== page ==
The social effect from the linguistic side is the central theme of this study which is based on facts in the field both from the primary informants, namely customers and supporting informants consisting of academics and practitioners of Islamic financial institutions. On average, they argue that there is no positive significance associated with it. Thus the community's decision, in this case, the customer, when choosing an Islamic financial institution, is not based on the existence of some Arabic terms. Of the informants, it turned out that only one supporting informant was found who stated that there was a significant relationship between the use of Arabic words in Islamic banking and the decisions of prospective customers in choosing Islamic financial institutions. Even then, personally, the informant did not want the possibility of replacing the Arabic term with another language other than Arabic.

Previously, it was mentioned that this research is socio-linguistic. Quoting Fishman's (1970 and 1972) opinion, socio-linguistics is a science that studies the characteristics and functions of various language variations, as well as the relationship between language and those characteristics and tasks in a language society. In other words, socio-linguistics is a branch of linguistics that seeks to explain the features of language variations and establish the correlation of the characteristics of these language variations with social aspects. Thus, the study of language and social functions is called socio-linguistics.

As a socio-linguistic study, this study looks at what and how a language can affect society or vice versa. Likewise, socio-linguistics discusses how a language has no effects on society and also how the community has no impact on a language. In other words, neither language nor society influences each other. In this case, the Arabic term is used in the Islamic banking system. Judging from the field of study, this research includes in the area of ​​language variation. There are two views on language variations. First, language variation is seen as a result of the social diversity of language speakers and the diversity of language functions. Second, language variations exist to fulfill their function as a means of interaction in various community activities.

In his study, Chaer and Agustina (2004) distinguish language variations based on speakers and usage. Based on the speaker, it means, who uses the language, where does he live, what is his social position in society, what is his gender and when the language is used. Meanwhile, based on its usage, it means what the language is used for, in what fields, what are the pathways and tools, and what is the formal situation. Meanwhile, the variation of language based on its usage is called a dolly, variety or register.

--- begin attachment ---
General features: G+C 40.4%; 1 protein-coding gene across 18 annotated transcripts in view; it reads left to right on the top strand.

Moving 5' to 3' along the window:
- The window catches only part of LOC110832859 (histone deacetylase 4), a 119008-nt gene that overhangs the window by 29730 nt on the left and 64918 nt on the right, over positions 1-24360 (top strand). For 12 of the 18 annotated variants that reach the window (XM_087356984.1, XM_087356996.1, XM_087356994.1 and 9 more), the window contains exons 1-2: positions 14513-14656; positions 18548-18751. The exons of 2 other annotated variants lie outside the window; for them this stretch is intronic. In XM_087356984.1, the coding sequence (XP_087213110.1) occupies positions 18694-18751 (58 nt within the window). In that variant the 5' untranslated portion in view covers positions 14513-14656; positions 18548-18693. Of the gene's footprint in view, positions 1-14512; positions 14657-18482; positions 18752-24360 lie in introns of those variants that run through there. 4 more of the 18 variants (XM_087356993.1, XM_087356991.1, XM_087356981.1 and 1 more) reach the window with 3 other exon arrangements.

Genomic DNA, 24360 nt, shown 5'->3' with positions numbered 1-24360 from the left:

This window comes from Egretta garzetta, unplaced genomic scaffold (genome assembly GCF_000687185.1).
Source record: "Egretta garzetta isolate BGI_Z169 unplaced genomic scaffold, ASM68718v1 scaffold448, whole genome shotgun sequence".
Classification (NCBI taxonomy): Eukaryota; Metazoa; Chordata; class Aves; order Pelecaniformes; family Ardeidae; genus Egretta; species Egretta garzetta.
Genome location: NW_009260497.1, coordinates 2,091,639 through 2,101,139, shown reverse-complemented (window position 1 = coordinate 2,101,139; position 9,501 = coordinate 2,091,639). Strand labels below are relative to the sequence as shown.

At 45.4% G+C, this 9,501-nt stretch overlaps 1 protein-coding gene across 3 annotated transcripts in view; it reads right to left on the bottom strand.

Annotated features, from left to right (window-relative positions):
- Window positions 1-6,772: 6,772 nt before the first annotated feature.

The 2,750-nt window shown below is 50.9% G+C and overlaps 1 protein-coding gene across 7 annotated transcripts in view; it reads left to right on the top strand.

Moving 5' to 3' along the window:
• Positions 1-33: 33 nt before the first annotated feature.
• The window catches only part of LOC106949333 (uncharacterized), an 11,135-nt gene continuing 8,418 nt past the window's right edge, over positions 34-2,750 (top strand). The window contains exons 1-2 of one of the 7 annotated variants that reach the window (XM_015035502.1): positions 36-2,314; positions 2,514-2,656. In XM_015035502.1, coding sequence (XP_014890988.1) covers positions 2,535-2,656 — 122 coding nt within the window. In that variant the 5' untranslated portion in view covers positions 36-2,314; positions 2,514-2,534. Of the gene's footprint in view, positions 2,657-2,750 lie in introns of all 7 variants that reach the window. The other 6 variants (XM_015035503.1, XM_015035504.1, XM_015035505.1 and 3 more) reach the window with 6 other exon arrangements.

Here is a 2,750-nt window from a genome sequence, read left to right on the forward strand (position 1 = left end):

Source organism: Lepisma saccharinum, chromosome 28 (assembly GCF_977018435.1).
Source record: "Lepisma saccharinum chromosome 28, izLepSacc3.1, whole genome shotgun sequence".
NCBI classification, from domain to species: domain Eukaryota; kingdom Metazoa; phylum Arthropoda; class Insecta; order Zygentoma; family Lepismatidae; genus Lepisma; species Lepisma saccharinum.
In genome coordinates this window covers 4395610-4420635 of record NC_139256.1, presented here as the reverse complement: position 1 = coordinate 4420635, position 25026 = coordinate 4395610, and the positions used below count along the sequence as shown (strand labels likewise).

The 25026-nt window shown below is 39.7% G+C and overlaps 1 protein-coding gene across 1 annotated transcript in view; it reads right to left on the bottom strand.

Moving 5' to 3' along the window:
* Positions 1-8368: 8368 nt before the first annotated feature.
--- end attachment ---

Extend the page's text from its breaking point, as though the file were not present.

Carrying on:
The variations of language are discussed based on their field of use, style, or degree of formality, and means of usefulness. Variations in the language of this field of use concern what language it is used for, what areas, for example, literature, journalism, military, agriculture, shipping, economics, trade, education and scientific activities. Variations of literary language emphasize aesthetics; variations in journalistic language are simple, concise, concise, and communicative. The variety of military language is brief and emphatic. The array of scientific language is known for its straightforward, clear, precise and free from ambiguity and all kinds of metaphors and idioms. Language variations based on this function are commonly called registers. The register is a language variation caused by the specific characteristics of the needs of its users. For example, written language contains advertising language, pointing language, article language, etc. Meanwhile, in spoken language, there is humor, political language, prayer language, and so on. While based on the level of formality, this Arabic term is included in the frozen variety category, which is the most formal variation of language because it is several terms used in a shari’ah system (Joos, 1967).

Based on the results of the analysis, a conclusion is obtained that this study develops a theory of jargon language variation which is a form of language variation whose use is limited to certain social groups (Soeparno, 2002). The terms used are often not understood by individuals who are outside the community or the general public. In the sizeable Indonesian dictionary, jargon is a unique vocabulary used in certain areas of life (environment). In this case, some Arabic terms used in Islamic banking practices are categorized as jargon in the Islamic banking world.